Reposted from Foreign Policy In Focus
Back in the 1980s, it seemed the right thing to do. Groups were emerging in Eastern Europe that were just saying no to the Cold War, to the human rights abuses of their governments, to the stultifying lack of democracy in their societies. I joined the growing network of activists in the West that supported these groups in Poland, Czechoslovakia, Hungary and elsewhere. Across this East-West divide, we didn’t agree on everything. But we rejected war and dictatorship. We imagined a new kind of Europe and a new kind of trans-Atlantic partnership rising up from below: peaceful, Green, democratic. When, one by one, civil movements dislodged the communist governments in the region and ecstatic East Berliners tore down the Berlin Wall, we rejoiced too. Our efforts had succeeded. Score one for people power.
But there’s another, more conspiratorial version of this history, and its echoes can be heard today in some commentary on Zimbabwe, Venezuela, and Burma. According to this version, the U.S. government stage-managed the whole affair in Eastern Europe in the 1980s. The CIA was hard at work behind the scenes. The National Endowment for Democracy (NED), a U.S. government-funded operation, was handing out cash to anti-communist groups. The Soros Foundation, created by Hungarian-born financier George Soros, was meeting the technical and logistical needs of these new, independent movements. Forget about people power. The fall of communism was all about Reagan, “democracy promotion,” and big business licking its lips over all the new markets beckoning in the East.
And now the U.S. government is using this model to get rid of governments and leaders it doesn’t like around the world: Mugabe, Chavez, Castro. According to this updated worldview, the opposition movements in places like Burma or Zimbabwe are on the take. They are, whether they know it or not, agents of U.S. policy.
This conspiracy theory is not totally off the wall. The U.S. government has long been involved in these “soft” approaches to regime change, dating back at least to the CIA’s funding of the Christian Democratic Party in the crucial 1948 elections in Italy. Take the more recent case of Venezuela. In 2002, when a coup nearly toppled Hugo Chavez, the International Republican Institute (IRI), which is a part of NED, celebrated the news and its own role in supporting what would ultimately be only a short-lived insurgency. Writes Mukoma Wa Ngugi in John McCain and the International Republican Institute, “No matter what one may think of Chavez, coups are not avenues to democracy. Chavez was the democratically elected president of Venezuela meaning that the IRI was working against the popular vote of the Venezuelan people in order to serve U.S. interests.”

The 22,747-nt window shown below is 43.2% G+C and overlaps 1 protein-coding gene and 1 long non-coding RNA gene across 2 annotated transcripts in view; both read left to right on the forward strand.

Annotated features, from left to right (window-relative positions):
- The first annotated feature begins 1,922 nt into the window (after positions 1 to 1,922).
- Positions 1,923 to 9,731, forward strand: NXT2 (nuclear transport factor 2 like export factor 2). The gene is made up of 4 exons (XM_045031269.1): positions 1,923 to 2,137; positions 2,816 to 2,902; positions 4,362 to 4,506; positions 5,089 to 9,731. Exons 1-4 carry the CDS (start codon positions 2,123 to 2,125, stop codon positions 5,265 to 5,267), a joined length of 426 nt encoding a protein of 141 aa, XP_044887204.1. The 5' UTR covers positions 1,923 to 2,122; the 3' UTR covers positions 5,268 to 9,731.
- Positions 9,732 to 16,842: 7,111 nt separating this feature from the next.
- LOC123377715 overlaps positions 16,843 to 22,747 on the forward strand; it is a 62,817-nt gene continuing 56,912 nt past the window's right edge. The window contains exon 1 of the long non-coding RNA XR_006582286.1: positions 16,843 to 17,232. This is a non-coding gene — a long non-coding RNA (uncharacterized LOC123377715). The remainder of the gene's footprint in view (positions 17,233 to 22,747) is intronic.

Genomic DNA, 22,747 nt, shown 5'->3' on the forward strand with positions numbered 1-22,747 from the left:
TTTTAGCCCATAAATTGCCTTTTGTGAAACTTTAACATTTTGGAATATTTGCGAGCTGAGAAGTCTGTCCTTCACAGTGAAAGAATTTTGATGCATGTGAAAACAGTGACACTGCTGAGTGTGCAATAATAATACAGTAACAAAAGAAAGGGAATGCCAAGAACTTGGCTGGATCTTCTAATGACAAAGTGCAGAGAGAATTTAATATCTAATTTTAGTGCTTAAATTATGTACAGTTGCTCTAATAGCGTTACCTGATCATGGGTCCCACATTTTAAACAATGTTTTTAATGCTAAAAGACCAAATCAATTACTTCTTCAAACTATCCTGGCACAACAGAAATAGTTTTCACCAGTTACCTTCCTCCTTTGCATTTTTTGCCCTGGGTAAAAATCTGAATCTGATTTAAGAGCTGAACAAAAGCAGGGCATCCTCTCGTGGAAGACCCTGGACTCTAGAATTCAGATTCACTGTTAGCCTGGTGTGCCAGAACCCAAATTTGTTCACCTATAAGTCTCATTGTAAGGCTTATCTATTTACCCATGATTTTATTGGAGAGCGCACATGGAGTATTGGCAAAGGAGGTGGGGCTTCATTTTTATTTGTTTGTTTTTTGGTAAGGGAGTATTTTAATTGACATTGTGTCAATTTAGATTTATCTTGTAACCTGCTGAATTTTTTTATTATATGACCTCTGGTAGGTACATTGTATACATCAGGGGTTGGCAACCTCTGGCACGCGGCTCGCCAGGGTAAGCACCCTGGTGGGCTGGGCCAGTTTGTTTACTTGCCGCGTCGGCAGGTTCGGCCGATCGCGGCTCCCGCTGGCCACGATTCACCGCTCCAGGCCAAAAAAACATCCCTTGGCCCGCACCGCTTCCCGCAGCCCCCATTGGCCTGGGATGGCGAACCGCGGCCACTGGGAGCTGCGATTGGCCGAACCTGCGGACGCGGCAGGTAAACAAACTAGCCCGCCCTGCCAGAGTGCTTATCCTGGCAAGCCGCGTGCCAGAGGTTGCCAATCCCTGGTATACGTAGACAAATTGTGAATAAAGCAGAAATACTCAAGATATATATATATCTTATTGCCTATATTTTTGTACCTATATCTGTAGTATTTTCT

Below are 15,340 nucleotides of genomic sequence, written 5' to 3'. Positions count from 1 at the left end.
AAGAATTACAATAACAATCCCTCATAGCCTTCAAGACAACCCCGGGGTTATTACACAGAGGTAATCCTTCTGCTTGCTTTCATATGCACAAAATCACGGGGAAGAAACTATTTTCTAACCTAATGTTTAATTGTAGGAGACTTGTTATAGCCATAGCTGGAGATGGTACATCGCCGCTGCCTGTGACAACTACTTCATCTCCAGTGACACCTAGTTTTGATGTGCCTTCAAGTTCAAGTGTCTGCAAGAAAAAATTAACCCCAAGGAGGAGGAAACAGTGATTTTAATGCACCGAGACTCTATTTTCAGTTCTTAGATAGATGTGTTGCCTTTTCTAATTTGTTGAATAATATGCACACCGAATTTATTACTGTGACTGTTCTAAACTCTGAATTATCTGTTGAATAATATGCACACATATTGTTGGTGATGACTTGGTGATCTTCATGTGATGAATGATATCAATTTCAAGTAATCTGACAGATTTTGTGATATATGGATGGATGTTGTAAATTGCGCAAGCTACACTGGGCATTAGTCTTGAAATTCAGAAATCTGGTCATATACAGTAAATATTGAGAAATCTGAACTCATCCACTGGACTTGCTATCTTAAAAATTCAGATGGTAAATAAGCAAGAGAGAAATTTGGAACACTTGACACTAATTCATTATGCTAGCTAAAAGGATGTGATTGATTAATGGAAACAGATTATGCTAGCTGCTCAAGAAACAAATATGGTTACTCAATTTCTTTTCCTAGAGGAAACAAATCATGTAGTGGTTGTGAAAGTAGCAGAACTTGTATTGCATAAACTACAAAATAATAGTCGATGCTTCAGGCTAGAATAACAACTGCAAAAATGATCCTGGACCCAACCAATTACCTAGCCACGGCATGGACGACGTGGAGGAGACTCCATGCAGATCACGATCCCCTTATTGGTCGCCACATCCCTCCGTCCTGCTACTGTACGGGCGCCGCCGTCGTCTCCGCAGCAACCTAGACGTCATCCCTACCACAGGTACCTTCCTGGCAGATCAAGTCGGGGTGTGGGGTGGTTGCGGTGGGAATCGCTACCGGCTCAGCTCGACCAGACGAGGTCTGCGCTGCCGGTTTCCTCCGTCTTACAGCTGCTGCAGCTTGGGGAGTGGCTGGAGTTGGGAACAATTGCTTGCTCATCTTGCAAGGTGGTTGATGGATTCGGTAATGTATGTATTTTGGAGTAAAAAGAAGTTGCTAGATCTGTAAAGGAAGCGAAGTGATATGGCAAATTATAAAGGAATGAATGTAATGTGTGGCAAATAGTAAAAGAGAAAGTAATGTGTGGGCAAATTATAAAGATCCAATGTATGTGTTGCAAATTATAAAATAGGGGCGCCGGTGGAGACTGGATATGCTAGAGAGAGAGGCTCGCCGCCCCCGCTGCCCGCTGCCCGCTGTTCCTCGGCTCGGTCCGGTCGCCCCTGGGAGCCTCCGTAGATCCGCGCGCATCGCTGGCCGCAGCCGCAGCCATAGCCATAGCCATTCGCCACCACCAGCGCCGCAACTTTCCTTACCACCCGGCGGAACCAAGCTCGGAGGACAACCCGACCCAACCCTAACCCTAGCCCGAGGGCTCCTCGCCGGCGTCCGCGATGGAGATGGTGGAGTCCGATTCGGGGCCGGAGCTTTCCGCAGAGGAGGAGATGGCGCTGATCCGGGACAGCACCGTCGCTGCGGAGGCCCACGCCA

But there’s a huge difference between acknowledging the U.S. role in behind-the-scenes manipulations around the world and asserting that Washington has pulled all the strings in a half-century-long global puppet show. The Polish people, not Ronald Reagan or NED, brought democracy to their own country just as Zimbabweans are desperately trying to bring democracy to theirs. Washington’s support of opposition leader Morgan Tsvangirai doesn’t mean that he and his opposition movement are U.S. creations. By that argument, the U.S. civil rights movement was a creation of the Soviet Union simply because Moscow approved of what was going on and attempted to support it.
As Stephen Zunes argues in Sharp Attack Unwarranted, a defense of nonviolence activist Gene Sharp, “the right has given the United States unjustifiable credit for many of the dramatic transitions from dictatorships to democracies that have taken place around the world in recent decades. This, in turn, has led some on the left to see such ahistorical polemics as ‘proof’ of the central U.S. role because the imperialists are ‘admitting it.’”
Yes, the U.S. government has given “democracy promotion” a bad name. But progressives should not withhold support from movements in other countries fighting nonviolently against tyranny. Progressives worked with South Africans against apartheid, and now we are working with Burmese against the military junta, Pakistanis against Musharraf, Zimbabweans against Mugabe. Forget the National Endowment for Democracy – this is the People’s Endowment for Democracy. Nor is it a recent invention. Polish nobleman Tadeusz Kosciuszko fought in the American Revolution under the slogan of “for your freedom and ours.” Many of us on the Western Left were able to return the favor in the 1980s by supporting the democratic movement in Poland. And we continue that tradition today, ever mindful of the U.S. government’s often self-defeating promotion of its own version of democracy.
We can't let the neocons monopolize this democracy discussion. We must restore democracy -- not an imposition of our pale U.S. version but a respect for the many types of popular rule -- to the heart of a progressive foreign policy.
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